pros and cons of sliding windows

Pros and Cons of Installing Sliding Windows in Your House

ByHarison Pyykko November 14, 2020

Almost all the windows available today have undergone significant improvements over time. Each one offers benefits that can convince you to decide to choose it for your home’s windows. One of the most popular choices among homeowners lately is the sliding windows. Sliding windows are designed quite simply. Also called a slider window, a sliding window consists of windows positioned side-by-side that slide horizontally along the top and bottom tracks. They have a few style variations. In some styles, there is a fixed window and a slide window that can move. In other styles, both window slides.

Slider Window Configurations

In the most common configuration, one pane of glass is fixed and the slide window pane moves. In another configuration you can choose from, each of the glass panes in one window frame is a slide window that moves past each other. Other setups include one fixed pane of glass in the middle and a slide window on either side of the fixed pane.

How a Slider Window Differs from Other Window Types

The simplicity of its design and operation is one of the biggest differences sliding windows have over other window types. A slider window uses less hardware. It doesn’t need cranks, pulleys, or springs to operate unlike other windows such as sash window, casement window, and awning window. A single-hung window is a sash window that consists of a lower movable panel or sash and a fixed upper panel. The other type of sash window is the double-hung window. It is currently the most commonly used window type in homes. A double-hung window has two movable sashes; the lower sash slides down and the upper sash slides upward. The sliding action of a sash window is made possible by weights or springs that provide a counterbalance. In old designs where weights are used, the weights are hidden in wall pockets behind the case moldings. In newer designs, the springs are more commonly concealed in the side tracks. The second most common window, casement windows crank open horizontally on hinges mounted on one side located at the top and bottom. This side of the window pivots open like a door. Awning windows, like casement windows, use mechanical cranks that open and close them. The top edge is fixed in place as the window opens from the bottom pivoting outward and up.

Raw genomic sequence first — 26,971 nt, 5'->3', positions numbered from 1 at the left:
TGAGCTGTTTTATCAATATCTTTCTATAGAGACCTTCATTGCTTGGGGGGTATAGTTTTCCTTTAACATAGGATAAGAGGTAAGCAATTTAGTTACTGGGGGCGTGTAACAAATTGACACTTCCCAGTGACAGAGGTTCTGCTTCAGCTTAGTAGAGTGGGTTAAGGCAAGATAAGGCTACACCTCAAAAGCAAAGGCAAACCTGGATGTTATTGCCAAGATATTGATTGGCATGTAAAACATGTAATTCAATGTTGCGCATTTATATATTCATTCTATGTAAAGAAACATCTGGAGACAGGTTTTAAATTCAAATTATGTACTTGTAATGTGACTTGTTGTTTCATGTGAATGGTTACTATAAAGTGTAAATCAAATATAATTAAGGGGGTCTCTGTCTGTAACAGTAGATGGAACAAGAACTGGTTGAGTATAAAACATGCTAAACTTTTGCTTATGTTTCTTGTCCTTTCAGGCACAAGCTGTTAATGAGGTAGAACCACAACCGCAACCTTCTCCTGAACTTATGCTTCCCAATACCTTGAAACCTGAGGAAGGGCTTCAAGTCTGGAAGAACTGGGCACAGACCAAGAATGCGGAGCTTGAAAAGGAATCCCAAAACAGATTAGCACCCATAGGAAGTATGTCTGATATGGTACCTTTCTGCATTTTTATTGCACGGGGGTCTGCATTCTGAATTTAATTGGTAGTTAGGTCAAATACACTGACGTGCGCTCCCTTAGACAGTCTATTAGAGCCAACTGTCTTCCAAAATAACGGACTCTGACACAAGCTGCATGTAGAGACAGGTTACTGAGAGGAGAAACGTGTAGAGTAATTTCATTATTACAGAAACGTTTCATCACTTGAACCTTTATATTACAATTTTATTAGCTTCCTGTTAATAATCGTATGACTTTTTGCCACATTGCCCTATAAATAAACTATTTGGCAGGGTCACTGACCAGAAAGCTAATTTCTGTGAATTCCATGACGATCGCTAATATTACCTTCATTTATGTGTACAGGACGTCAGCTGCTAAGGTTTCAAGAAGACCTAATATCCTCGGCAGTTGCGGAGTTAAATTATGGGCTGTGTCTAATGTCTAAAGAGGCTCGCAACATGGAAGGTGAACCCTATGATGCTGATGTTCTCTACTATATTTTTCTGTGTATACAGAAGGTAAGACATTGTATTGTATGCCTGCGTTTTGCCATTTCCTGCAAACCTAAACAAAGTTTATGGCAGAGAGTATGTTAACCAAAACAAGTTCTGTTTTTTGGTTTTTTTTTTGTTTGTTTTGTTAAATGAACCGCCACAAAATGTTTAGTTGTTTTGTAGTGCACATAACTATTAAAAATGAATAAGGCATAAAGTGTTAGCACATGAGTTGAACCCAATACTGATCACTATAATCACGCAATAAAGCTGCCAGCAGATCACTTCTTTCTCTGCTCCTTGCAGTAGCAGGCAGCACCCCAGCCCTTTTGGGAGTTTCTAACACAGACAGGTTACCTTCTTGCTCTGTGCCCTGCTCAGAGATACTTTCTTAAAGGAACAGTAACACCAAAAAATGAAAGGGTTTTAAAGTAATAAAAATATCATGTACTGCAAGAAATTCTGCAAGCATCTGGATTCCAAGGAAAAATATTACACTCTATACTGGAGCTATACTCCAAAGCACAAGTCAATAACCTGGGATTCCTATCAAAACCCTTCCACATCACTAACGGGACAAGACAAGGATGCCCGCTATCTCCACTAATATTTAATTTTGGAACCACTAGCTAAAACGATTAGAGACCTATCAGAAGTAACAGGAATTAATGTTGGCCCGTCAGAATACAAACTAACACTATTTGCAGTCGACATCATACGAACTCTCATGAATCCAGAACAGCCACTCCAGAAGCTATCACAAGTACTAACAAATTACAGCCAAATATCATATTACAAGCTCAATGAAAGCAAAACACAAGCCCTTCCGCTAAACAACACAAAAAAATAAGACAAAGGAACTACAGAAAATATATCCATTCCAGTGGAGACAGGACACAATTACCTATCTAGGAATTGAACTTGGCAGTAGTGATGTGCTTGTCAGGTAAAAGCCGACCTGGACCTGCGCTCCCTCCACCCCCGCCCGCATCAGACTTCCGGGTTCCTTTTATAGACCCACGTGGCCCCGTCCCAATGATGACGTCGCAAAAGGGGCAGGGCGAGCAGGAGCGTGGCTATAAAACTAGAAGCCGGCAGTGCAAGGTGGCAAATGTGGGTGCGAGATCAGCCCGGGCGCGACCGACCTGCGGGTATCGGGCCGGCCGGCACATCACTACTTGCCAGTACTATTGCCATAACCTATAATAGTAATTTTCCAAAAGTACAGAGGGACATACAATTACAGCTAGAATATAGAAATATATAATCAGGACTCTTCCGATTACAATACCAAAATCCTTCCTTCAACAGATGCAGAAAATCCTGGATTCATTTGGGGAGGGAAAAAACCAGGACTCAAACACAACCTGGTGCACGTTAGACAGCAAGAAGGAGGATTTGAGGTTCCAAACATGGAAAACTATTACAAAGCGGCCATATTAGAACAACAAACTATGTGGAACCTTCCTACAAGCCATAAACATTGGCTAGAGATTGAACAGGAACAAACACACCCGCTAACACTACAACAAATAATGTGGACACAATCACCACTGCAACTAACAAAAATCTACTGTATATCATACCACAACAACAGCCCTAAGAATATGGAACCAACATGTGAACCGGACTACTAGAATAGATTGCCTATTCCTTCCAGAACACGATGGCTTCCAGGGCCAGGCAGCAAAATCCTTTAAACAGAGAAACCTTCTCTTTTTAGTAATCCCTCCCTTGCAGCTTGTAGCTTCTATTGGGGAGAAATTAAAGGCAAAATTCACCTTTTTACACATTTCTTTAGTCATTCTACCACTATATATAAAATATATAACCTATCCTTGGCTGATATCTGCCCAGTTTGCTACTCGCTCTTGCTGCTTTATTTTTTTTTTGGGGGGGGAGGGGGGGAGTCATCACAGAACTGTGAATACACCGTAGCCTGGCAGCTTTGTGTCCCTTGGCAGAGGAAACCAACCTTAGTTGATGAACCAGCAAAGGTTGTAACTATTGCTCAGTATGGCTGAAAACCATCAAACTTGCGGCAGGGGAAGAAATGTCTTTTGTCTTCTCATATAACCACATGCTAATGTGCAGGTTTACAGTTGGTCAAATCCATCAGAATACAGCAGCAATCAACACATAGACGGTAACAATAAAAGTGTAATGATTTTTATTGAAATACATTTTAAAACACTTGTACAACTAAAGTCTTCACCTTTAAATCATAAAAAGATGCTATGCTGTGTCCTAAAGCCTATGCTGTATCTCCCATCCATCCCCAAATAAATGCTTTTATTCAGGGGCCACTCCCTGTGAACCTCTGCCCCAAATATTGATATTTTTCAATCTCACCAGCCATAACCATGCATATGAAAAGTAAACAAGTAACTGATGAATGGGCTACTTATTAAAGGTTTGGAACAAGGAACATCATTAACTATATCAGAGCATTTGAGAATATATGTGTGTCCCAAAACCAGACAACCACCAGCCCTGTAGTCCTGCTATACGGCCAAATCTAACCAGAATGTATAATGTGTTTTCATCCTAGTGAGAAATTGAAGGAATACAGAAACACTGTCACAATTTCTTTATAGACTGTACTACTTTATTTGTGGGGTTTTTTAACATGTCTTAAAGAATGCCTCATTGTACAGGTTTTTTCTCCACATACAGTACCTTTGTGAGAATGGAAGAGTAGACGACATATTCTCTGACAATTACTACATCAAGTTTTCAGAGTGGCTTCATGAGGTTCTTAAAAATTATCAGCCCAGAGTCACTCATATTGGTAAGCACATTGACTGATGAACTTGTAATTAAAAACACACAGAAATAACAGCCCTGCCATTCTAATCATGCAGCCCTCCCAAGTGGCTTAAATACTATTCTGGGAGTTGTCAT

Pros and Cons of Sliding Windows

Knowing the pros and cons of having a slider window can help you determine whether it is the right window for you. Check out the following advantages: 1. Sliding windows use minimal exterior hardware compared to double-hung windows, casement windows, and awning windows. Being built with fewer parts is a great advantage for homeowners like you. It translates to low maintenance and cost-effectiveness. Mechanisms such as the cranks used in casement and awning windows are subject to wear and have a high failure rate. Likewise, counterbalance weights employed in double-hung windows can wear out and sash cords can break. You will not experience the same concerns with slider windows. 2. Not relying on mechanical cranks, pulleys, or springs that all wear over some time means sliding windows can be very durable. The glazing used in this window style adds to its durability. 3. Sliding windows have no frame that breaks up the center of the glass panel that allows for a better view and natural light than conventional windows. This is one of the most common reasons homeowners choose this window style. 4. Your options with using quality glazing with your slider window can give you excellent energy efficiency. Using low emissivity or double pane glass can greatly improve the thermal efficiency performance of your home that results in lower energy bills and a higher comfort level. 5. Sliding the window to the side instead of having to be pushed up to open is much easier. It involves little effort and is much more convenient. This could be a big factor especially as you get older. Meanwhile, here are the few disadvantages of using sliding windows: 1. Cleaning the inside of the window can be very easy but not exactly the outside. Cleaning the slider window’s external surface can be quite challenging especially during cold winter months. Other types of conventional windows can be lifted and tilted making them more easily accessible for cleaning. If keeping your window frequently cleaned is your top priority, it’ll be better to choose other window styles, particularly casement windows. 2. The tracks of the slider window tend to get filled with dirt and debris requiring you to regularly clean them to ensure smooth sliding action. Clearly, the advantages you have with installing sliding windows in your home outweigh the window’s disadvantages. If you are convinced sliding windows are the right windows for you, contact New Town Windows and Doors to help you with your windows installation.

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